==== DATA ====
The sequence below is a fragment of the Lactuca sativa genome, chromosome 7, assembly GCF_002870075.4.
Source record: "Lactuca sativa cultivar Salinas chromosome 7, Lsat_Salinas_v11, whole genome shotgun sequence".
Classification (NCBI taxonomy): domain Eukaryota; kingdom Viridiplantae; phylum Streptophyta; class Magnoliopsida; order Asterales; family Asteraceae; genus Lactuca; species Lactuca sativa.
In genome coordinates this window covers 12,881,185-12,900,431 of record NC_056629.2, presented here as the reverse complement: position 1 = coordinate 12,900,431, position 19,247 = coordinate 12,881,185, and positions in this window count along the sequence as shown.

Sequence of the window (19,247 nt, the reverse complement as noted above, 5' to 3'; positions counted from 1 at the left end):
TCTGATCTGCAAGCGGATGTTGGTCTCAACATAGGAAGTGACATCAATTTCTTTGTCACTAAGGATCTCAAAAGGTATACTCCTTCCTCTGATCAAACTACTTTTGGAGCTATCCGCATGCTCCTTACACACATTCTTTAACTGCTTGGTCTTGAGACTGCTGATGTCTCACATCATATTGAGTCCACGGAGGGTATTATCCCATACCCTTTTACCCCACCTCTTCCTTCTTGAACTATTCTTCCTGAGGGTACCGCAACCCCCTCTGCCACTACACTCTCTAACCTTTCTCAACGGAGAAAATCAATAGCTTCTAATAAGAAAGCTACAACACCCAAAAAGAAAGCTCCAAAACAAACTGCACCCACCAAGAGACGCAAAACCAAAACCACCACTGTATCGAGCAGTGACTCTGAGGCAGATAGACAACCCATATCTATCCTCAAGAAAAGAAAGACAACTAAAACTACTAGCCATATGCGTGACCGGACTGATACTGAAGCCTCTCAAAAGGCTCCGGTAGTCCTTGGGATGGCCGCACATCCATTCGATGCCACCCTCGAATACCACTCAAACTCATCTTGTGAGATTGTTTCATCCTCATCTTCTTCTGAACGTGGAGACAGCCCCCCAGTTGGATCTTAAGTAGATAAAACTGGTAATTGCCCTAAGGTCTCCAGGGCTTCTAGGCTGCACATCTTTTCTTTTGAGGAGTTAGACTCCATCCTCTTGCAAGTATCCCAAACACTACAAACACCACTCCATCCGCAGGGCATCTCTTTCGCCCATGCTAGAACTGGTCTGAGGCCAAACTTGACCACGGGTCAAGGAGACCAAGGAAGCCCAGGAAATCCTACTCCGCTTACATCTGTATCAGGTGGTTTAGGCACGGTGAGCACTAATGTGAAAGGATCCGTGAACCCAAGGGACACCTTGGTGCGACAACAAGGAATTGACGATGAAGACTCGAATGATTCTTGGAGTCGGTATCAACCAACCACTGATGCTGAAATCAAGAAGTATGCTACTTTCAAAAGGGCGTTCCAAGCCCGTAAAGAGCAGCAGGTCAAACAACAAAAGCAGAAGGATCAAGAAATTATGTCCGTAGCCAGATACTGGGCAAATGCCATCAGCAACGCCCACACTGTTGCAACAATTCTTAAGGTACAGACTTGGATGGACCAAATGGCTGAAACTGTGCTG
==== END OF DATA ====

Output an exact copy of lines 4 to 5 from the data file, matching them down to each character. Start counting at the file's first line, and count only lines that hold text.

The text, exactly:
In genome coordinates this window covers 12,881,185-12,900,431 of record NC_056629.2, presented here as the reverse complement: position 1 = coordinate 12,900,431, position 19,247 = coordinate 12,881,185, and positions in this window count along the sequence as shown.

Sequence of the window (19,247 nt, the reverse complement as noted above, 5' to 3'; positions counted from 1 at the left end):